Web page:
Ryanodine receptor RYR1 Malignant hyperthermia is a condition characterised by unregulated release of calcium from the sarcoplasmic reticulum, leading to excessive myofibre contraction which generates heat, resulting in an increase in body temperature. This condition also leads to rapid postmortem changes in porcine muscle, resulting in pale, soft exudative pork. In pigs, the condition can be triggered by stress, high ambient temperature and by general anaesthetic agents, especially halothane. The genetic basis of malignant hyperthermia in pigs relates to a base substitution which causes an amino acid substitution in the 615 position of the calcium release channel. Autosomal recessive in pigs; autosomal dominant in other species including humans

It was formerly accepted that the impact of a mutation on a developing animal depended on the extent to which the mutational change altered the conformation or function of a final gene product. Mutations which did not affect a coding region or the amino acid sequence of the final protein (silent mutations) in general had little or no phenotypic expression. Due to the ongoing identification of non‐coding regulatory elements within the human genome, this concept has been challenged. Mutations or single nucleotide polymorphisms (SNPs) can exert effects in non‐coding regions if present in a region that has important consequences for the regulation of a gene. This change can alter the specificity of a transcription factor binding site. Mutations present in coding regions that alter the amino acid sequence (non‐synonymous mutations), however, can result in either complete loss of function or reduced activity in a specific gene product.

The advent of high throughput sequencing technologies and genome wide association studies (GWAS) has uncovered the complexities of variation in the genomes of all vertebrates, particularly humans. This has caused a shift in emphasis from the traditional concept of a single mutation directly resulting in a single phenotypic change. Currently, the evaluation of the association of variants on the risk of developing a condition with a complex genetic aetiology, such as type II diabetes or heart disease, is based on GWAS. Although not investigated as comprehensively, some GWAS have also been applied to common congenital defects such as cleft lip/palate and congenital heart disease.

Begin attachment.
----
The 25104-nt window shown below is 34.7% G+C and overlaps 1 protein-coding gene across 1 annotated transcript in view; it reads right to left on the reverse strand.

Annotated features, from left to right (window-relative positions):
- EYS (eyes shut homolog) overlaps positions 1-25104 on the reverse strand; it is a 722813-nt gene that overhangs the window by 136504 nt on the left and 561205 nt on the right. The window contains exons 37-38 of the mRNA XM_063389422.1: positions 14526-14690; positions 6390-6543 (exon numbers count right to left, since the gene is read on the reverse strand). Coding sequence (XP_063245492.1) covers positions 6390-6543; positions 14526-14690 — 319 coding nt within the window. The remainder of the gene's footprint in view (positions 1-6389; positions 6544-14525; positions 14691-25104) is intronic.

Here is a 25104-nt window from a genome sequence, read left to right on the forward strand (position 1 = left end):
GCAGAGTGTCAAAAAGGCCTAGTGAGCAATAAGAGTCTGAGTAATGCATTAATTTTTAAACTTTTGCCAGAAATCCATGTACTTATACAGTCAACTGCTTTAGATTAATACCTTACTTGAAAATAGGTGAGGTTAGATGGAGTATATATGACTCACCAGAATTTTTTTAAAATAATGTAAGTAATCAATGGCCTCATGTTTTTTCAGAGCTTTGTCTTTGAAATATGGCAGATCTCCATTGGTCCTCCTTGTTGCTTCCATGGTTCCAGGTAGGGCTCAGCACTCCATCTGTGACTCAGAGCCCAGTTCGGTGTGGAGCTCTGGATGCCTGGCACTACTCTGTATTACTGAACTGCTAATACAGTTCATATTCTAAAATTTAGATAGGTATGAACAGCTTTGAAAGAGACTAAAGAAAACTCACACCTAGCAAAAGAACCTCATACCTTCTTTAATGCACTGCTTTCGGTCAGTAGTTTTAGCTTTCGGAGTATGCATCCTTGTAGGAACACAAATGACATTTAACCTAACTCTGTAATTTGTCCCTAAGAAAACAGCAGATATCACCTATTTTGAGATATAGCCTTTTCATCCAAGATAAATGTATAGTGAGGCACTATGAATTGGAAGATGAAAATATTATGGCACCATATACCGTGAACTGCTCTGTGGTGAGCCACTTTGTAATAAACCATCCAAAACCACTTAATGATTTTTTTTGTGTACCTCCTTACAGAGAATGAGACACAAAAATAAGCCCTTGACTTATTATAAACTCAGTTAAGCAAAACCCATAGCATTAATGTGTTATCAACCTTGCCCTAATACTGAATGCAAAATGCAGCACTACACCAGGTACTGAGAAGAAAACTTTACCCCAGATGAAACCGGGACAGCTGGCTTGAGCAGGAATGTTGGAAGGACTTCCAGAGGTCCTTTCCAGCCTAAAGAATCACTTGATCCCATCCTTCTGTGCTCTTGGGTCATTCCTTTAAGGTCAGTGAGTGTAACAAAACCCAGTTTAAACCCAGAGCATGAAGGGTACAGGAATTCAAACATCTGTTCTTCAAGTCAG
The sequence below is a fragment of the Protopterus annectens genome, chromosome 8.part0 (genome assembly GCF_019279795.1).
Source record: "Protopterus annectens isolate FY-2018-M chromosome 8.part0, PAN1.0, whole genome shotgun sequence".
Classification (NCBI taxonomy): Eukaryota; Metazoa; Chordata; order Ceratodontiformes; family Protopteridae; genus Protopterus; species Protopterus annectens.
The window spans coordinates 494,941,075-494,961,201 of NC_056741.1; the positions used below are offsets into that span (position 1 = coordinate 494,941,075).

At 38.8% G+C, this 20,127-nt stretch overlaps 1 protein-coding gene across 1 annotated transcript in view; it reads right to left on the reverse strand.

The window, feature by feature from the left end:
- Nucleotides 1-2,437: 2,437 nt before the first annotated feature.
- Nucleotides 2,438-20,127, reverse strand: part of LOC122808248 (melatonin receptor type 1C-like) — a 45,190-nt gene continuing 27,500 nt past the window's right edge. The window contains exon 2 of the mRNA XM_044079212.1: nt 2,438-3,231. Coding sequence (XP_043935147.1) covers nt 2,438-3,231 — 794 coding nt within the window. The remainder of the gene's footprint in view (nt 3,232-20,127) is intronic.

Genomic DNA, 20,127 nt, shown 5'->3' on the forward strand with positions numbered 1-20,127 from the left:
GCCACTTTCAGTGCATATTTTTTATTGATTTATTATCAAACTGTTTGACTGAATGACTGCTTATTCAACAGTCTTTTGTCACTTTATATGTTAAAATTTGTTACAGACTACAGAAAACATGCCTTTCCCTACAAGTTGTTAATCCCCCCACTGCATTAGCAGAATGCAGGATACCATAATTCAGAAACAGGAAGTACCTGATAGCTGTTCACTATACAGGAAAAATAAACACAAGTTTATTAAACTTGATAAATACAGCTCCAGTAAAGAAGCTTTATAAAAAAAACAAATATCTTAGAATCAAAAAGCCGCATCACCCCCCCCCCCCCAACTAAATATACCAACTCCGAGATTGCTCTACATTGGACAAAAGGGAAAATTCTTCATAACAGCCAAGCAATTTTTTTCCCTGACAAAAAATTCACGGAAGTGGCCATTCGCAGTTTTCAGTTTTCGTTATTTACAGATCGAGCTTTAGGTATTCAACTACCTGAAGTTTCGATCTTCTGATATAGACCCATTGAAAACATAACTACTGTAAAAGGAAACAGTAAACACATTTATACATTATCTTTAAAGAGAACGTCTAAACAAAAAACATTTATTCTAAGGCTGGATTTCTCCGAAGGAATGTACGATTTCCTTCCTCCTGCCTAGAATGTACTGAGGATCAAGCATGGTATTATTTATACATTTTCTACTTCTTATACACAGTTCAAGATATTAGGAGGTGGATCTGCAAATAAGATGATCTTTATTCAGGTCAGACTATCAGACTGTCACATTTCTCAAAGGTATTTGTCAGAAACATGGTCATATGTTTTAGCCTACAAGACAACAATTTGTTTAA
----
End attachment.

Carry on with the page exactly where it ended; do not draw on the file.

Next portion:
Chromosomal abnormalities

Deletions or aberrations which occur at a chromosomal level can sometimes be observed cytologically. Aberrations involving large regions of DNA (including entire chromosomes) frequently result in embryonic death. When the chromosome complement of a cell is altered by the addition or loss of a chromosome, this condition is termed aneuploidy. Loss of a single chromosome from a pair is referred to as monosomy. The addition of a chromosome to a pair of chromosomes is referred to as trisomy. A number of conditions in humans can be attributed to chromosomal abnormalities (Table 28.2).

Table 28.2 Important autosomal and sex‐linked conditions in humans due to chromosomal abnormalities.

Condition Chromosomal abnormality Typical clinical features
Autosomal or sex
chromosome aneuploidy
Down syndrome Trisomy, chromosome 21 Short broad hands with single palmar crease, reduced muscle tone, broad head, large tongue, up‐slanting eyes and mental retardation, heart defects and shortened life span.
Patau syndrome Trisomy, chromosome 13 Small eyes, cleft lip and/or palate, polydactyly. Heart, brain and genito‐urinary anomalies. Severe mental retardation. Most infants die shortly after birth.
Edwards syndrome Trisomy, chromosome 18 Congenital malformations in multiple organs including heart and kidneys, low‐set malformed ears, receding mandible, small eyes, mouth and nose, severe mental retardation. Most infants die shortly after birth.
Klinefelter syndrome Additional X chromosome Male, infertile with small testes, tall with long limbs, may have breast development. Mild learning difficulties.
Turner syndrome One X chromosome absent Female with impaired sexual development, usually sterile, short stature, webbing of skin in neck region, cardiovascular abnormalities, hearing impaired and normal intellect.
Autosomal deletion
Cri du chat syndrome Partial deletion of 5p15.2 (chromosome 5) High‐pitched cry, wide‐spaced eyes, small chin and head, round face and severe psychomotor and mental retardation.
Autosomal micro‐deletion
Prader‐Willi syndrome Micro‐deletion of 15q11.2 (paternally derived) Developmental delay, decreased muscle tone, obesity, small genitals, excessive appetite, hypo‐pigmentation.